DOC Case Manager Supervisor Larry Winegardner also testified, admitting that Snorsky should be in PC if the threat from other prisoners was present. A hit list was presented that prison officials recovered from the “North Side Mafia” gang, and it had a star next to Snorsky’s name as well as the word “rat.” Monte Gore, a guard sergeant in the PC unit where Snorsky was previously housed (who is now warden at a New Mexico prison) also provided a declaration that Snorsky belongs in PC. He noted Merrill is a member of the “211 Crew,” the gang that organized the 2017 attack on Snorsky as well as the murder of DOC Executive Director Tom Clements at his home in 2013. [See: PLN, July 2014, p.1.]
Given that Snorsky was housed with gang members associated with Merrill, Trujillo, Samson, and Clark, the Court found a threat indisputably present. In its May 2022 order, the Court said “[t]here is further no dispute that [Snorsky] is currently on multiple hit lists from the gangs associated with Merrill, Trujillo, Samson, and Clark.”
Additionally, the Court noted that Snorsky is housed with prisoner Armando Diaz, a Bloods gang member who assaulted Snorsky in 2021 at CSP. In the weeks before the evidentiary hearing, Diaz was walking down a hall unescorted while Snorsky was escorted nearby with his hands restrained behind his back, a situation that has resulted in other assaults.
Thus the Court found Snorsky satisfied the irreparable-harm requirement to be granted injunctive relief. It also found DOC’s efforts to protect Snorsky were lacking and entered an injunction requiring he be “forthwith” placed in PC.
A few weeks later, on June 3, 2022, the Court also extended Homiak’s appointment as pro bono counsel through trial.
Then on August 5, 2022, just five days before the May 2022 injunction was set to expire, the Court extended it another 90 days to November 8, 2022. Snorsky was also awarded fees of $15,724.80 for his attorney on September 30, 2022. The case is now proceeding toward a trial before a magistrate judge that is currently set for March 2023. PLN will report developments as they are available. See: Snorsky v. Raemisch, USDC (D. Colo.), Case No. 1:18-cv-03025.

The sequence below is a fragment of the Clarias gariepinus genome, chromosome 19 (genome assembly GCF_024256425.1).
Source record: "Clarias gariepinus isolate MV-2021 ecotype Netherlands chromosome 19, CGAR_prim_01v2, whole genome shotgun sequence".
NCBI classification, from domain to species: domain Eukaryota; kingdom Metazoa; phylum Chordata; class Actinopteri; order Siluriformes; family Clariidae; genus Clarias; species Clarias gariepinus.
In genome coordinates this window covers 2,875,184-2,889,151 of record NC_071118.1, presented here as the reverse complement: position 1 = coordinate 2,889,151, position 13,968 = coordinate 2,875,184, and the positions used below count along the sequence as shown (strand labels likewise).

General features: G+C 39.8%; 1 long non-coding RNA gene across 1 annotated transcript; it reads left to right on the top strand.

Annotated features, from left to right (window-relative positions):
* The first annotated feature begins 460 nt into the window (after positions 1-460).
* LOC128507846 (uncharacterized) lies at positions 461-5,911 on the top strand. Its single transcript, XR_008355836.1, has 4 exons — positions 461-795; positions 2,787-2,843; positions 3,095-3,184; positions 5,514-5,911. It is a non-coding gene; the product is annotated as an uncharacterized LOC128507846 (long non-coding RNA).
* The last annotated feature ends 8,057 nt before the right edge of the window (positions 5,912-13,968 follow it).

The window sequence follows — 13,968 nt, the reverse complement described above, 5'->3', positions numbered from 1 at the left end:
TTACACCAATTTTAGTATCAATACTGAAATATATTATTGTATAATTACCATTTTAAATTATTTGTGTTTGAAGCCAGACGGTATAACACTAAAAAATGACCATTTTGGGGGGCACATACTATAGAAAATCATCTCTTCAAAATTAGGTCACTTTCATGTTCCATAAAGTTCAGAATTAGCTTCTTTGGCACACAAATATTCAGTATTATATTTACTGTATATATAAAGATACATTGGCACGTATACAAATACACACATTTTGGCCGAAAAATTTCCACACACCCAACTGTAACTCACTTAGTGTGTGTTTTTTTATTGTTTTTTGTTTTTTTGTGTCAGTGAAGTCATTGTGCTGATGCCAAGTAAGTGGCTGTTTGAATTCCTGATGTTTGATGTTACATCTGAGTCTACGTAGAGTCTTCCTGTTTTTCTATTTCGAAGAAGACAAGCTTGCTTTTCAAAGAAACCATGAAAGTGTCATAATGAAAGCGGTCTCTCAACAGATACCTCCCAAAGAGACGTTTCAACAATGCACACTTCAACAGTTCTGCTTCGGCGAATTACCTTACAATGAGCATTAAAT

Meanwhile, Merrill is not the only prisoner being prosecuted for Massaro’s murder. Also charged were prisoners Brett Boyles, a White Supremacist who threatened Snorsky, too, as well as Gary Labor and Daniel Egan. Merrill and Boyles are still awaiting trial. Labor pleaded guilty in February 2021 and was sentenced to an extra two years. Egan was released from federal custody in March 2022 to plead guilty to second-degree assault, after which he promptly went on the run. He was recaptured in July 2022 and given additional charges, including vehicle theft. Also charged in his escape was Ashley Egan, who was driving the vehicle in which he was spotted hiding in the back seat by a Colorado State Parks officer. He was re-jailed on a $100,000 bond, twice as high as the one he skipped out on months earlier.
Additional sources: CBS News, KUSA
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Related legal case
Snorsky v. Raemisch
|Cite||USDC (D. Colo.), Case No. 1:18-cv-03025|